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The goal of this project is to quantify, at the National scale, the relative susceptibility of the Nation's coast to sea- level rise through the use of a coastal vulnerability index (CVI). This initial classification is based upon the variables coastal geomorphology, regional coastal slope, tidal range, wave height, historical rates of relative sea-level rise and shoreline erosion and accretion rates. The combination of these variables furnishes a broad overview of regions where physical changes are likely to occur due to sea-level rise. Data downloads available at http://pubs.usgs.gov/dds/dds68/
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This dataset includes: The locations of EPA listed sites that are vulnerable to a 100-year coastal flood with a 1.4 meter sea-level rise. Extents of dune and bluff erosion given a 1.4 meter (approx. 55") sea-level rise for the entire California coast. Extent of a 100-year coastal flood, based on FEMA 100-year flood elevations, with a sea-level rise of 1.4 meters (55 inches) (year 2100). Extent of inundation due to Mean Higher High Water (MHHW), after a 1.4 meter sea-level rise (scenario for year 2100), for the California coast (excluding the San Francisco Bay). The current inundation due to MHHW was based on NOAA tide stations elevation data (mhhw_2000 raster), to which 140 centimeters were added to the Z-value...
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The points depicted are attributed the highest estimated 100-year tide elevation for locations surrounding the San Francisco Bay.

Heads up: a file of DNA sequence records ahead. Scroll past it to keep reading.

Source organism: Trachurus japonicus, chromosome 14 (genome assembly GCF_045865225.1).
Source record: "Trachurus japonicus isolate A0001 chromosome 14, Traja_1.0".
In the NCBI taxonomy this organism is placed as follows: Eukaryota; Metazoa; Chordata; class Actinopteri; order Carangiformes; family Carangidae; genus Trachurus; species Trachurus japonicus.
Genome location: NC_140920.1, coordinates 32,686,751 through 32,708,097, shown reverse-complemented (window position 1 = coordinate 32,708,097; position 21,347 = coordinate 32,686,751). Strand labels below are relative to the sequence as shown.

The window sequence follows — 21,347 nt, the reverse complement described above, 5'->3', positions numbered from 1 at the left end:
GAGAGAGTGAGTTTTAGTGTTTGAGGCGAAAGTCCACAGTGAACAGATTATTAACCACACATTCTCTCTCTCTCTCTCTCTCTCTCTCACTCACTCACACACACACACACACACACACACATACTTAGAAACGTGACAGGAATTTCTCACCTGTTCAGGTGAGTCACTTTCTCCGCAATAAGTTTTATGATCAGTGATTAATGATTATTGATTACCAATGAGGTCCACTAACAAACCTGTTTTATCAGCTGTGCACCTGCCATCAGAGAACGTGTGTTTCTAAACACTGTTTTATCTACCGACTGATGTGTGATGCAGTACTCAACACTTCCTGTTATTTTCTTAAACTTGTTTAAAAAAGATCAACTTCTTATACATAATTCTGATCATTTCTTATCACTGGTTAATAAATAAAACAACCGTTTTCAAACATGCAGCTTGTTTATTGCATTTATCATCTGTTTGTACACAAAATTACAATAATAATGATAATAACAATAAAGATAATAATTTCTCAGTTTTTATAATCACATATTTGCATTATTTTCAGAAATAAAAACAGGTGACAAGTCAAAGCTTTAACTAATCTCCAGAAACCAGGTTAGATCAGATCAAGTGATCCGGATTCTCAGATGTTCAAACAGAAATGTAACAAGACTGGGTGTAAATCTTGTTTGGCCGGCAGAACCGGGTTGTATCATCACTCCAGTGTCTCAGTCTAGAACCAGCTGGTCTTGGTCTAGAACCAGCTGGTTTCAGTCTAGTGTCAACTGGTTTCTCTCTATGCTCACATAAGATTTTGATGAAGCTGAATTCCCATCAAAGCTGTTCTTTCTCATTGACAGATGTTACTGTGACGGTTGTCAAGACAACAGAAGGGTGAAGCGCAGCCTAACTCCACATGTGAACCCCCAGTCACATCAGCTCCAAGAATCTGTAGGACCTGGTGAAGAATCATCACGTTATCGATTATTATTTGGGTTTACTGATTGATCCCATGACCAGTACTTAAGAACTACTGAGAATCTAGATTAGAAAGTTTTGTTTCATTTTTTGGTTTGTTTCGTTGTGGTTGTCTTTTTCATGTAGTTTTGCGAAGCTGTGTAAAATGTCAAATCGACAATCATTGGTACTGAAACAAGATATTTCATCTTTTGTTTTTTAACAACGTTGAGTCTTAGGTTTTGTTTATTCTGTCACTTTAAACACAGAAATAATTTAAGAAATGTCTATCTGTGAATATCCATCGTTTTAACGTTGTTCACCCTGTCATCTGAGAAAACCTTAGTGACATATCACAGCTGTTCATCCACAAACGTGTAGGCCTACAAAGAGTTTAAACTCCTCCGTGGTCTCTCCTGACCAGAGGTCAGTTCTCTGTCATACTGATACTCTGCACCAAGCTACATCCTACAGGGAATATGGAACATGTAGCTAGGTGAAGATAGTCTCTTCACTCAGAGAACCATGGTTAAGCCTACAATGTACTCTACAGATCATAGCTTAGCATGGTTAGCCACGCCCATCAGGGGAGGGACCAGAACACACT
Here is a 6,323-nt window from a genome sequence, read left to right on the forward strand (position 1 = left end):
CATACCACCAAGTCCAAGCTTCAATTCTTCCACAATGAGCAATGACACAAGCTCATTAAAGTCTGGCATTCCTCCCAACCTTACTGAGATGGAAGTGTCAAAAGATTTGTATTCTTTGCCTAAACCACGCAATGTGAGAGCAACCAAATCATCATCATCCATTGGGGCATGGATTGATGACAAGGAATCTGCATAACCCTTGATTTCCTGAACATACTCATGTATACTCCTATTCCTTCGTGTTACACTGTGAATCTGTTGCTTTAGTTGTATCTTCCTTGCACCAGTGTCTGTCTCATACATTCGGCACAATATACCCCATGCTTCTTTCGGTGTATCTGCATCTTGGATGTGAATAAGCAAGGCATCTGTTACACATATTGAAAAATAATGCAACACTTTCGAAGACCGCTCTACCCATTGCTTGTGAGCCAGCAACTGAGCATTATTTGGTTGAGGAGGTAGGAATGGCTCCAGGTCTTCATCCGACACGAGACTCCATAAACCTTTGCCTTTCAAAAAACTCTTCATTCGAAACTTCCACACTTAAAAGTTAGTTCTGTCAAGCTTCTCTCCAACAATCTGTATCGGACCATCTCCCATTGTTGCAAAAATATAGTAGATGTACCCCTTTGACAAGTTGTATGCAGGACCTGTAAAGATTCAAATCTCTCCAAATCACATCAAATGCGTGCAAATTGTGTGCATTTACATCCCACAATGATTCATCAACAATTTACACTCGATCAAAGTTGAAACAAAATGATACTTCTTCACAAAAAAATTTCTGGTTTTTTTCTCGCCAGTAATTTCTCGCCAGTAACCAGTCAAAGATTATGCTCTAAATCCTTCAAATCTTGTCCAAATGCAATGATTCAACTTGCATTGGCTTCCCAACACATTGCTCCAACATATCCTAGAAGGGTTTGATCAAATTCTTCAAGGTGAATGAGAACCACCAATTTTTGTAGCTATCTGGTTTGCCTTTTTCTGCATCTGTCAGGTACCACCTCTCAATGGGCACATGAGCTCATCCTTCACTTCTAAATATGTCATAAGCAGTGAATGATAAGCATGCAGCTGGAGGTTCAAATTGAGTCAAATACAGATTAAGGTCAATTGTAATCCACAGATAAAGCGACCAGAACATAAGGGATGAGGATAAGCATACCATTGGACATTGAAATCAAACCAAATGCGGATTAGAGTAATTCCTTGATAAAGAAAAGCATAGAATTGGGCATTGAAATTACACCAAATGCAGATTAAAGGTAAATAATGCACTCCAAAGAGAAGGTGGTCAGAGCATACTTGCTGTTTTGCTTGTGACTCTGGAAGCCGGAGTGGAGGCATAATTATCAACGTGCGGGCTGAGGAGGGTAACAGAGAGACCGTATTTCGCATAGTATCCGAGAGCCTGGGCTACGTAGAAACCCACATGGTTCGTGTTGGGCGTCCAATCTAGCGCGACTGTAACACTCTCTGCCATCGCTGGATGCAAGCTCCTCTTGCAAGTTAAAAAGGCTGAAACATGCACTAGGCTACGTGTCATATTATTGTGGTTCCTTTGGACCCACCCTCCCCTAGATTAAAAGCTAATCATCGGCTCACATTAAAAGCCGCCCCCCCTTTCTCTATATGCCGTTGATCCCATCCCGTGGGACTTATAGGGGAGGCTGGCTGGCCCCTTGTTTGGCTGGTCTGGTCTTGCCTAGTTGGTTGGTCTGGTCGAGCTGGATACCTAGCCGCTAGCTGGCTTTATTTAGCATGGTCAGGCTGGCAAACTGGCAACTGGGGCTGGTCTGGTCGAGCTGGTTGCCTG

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Sandy ocean beaches are a popular recreational destination, often surrounded by communities containing valuable real estate. Development is on the rise despite the fact that coastal infrastructure is subjected to flooding and erosion. As a result, there is an increased demand for accurate information regarding past and present shoreline changes. To meet these national needs, the Coastal and Marine Geology Program of the U.S. Geological Survey (USGS) is compiling existing reliable historical shoreline data along open-ocean sandy shores of the conterminous United States and parts of Alaska and Hawaii under the National Assessment of Shoreline Change project.There is no widely accepted standard for analyzing shoreline...
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The polygon represents the extent of inundation due to Mean Higher High Water (MHHW) under current conditions (year 2000) based on NOAA tide stations tide elevation data.